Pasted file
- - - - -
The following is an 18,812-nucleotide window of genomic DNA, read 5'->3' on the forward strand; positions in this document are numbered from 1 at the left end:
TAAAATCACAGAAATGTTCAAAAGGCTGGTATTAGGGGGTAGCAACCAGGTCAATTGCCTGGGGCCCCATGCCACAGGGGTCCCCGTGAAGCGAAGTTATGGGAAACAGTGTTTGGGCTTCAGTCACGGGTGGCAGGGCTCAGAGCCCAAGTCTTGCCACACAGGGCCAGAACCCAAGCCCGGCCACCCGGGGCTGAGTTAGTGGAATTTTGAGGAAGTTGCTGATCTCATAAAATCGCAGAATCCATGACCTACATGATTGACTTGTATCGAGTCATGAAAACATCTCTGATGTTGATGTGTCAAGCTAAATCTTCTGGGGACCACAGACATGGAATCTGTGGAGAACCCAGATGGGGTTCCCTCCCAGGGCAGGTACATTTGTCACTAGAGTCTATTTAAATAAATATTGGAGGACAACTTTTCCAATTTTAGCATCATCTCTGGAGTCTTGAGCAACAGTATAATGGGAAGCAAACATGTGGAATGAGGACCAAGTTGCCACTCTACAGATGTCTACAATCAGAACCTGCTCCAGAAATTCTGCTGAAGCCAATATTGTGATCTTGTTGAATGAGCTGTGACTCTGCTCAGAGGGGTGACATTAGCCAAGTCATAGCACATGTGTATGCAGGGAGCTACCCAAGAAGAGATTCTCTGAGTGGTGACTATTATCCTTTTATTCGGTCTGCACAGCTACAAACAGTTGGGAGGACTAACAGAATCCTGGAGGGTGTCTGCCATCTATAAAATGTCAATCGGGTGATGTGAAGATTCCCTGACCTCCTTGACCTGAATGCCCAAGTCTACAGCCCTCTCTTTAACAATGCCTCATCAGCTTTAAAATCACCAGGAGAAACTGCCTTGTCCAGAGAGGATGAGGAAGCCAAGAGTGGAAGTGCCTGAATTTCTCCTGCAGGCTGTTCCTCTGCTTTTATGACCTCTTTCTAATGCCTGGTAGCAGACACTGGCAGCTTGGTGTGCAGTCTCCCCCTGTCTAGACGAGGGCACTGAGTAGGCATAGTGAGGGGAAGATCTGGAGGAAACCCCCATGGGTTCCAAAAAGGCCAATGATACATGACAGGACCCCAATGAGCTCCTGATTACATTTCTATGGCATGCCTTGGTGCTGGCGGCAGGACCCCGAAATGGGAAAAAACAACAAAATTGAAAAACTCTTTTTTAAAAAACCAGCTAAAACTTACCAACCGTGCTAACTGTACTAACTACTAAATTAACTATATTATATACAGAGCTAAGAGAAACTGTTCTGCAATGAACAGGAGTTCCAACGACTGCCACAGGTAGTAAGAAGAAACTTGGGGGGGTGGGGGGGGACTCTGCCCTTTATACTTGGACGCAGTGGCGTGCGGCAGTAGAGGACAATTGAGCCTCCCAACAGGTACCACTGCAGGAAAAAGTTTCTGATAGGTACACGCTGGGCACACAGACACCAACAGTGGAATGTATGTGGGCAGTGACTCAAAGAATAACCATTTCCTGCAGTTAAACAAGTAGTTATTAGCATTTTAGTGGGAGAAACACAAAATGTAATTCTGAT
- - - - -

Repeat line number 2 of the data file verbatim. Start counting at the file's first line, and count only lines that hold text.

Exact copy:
TAAAATCACAGAAATGTTCAAAAGGCTGGTATTAGGGGGTAGCAACCAGGTCAATTGCCTGGGGCCCCATGCCACAGGGGTCCCCGTGAAGCGAAGTTATGGGAAACAGTGTTTGGGCTTCAGTCACGGGTGGCAGGGCTCAGAGCCCAAGTCTTGCCACACAGGGCCAGAACCCAAGCCCGGCCACCCGGGGCTGAGTTAGTGGAATTTTGAGGAAGTTGCTGATCTCATAAAATCGCAGAATCCATGACCTACATGATTGACTTGTATCGAGTCATGAAAACATCTCTGATGTTGATGTGTCAAGCTAAATCTTCTGGGGACCACAGACATGGAATCTGTGGAGAACCCAGATGGGGTTCCCTCCCAGGGCAGGTACATTTGTCACTAGAGTCTATTTAAATAAATATTGGAGGACAACTTTTCCAATTTTAGCATCATCTCTGGAGTCTTGAGCAACAGTATAATGGGAAGCAAACATGTGGAATGAGGACCAAGTTGCCACTCTACAGATGTCTACAATCAGAACCTGCTCCAGAAATTCTGCTGAAGCCAATATTGTGATCTTGTTGAATGAGCTGTGACTCTGCTCAGAGGGGTGACATTAGCCAAGTCATAGCACATGTGTATGCAGGGAGCTACCCAAGAAGAGATTCTCTGAGTGGTGACTATTATCCTTTTATTCGGTCTGCACAGCTACAAACAGTTGGGAGGACTAACAGAATCCTGGAGGGTGTCTGCCATCTATAAAATGTCAATCGGGTGATGTGAAGATTCCCTGACCTCCTTGACCTGAATGCCCAAGTCTACAGCCCTCTCTTTAACAATGCCTCATCAGCTTTAAAATCACCAGGAGAAACTGCCTTGTCCAGAGAGGATGAGGAAGCCAAGAGTGGAAGTGCCTGAATTTCTCCTGCAGGCTGTTCCTCTGCTTTTATGACCTCTTTCTAATGCCTGGTAGCAGACACTGGCAGCTTGGTGTGCAGTCTCCCCCTGTCTAGACGAGGGCACTGAGTAGGCATAGTGAGGGGAAGATCTGGAGGAAACCCCCATGGGTTCCAAAAAGGCCAATGATACATGACAGGACCCCAATGAGCTCCTGATTACATTTCTATGGCATGCCTTGGTGCTGGCGGCAGGACCCCGAAATGGGAAAAAACAACAAAATTGAAAAACTCTTTTTTAAAAAACCAGCTAAAACTTACCAACCGTGCTAACTGTACTAACTACTAAATTAACTATATTATATACAGAGCTAAGAGAAACTGTTCTGCAATGAACAGGAGTTCCAACGACTGCCACAGGTAGTAAGAAGAAACTTGGGGGGGTGGGGGGGGACTCTGCCCTTTATACTTGGACGCAGTGGCGTGCGGCAGTAGAGGACAATTGAGCCTCCCAACAGGTACCACTGCAGGAAAAAGTTTCTGATAGGTACACGCTGGGCACACAGACACCAACAGTGGAATGTATGTGGGCAGTGACTCAAAGAATAACCATTTCCTGCAGTTAAACAAGTAGTTATTAGCATTTTAGTGGGAGAAACACAAAATGTAATTCTGAT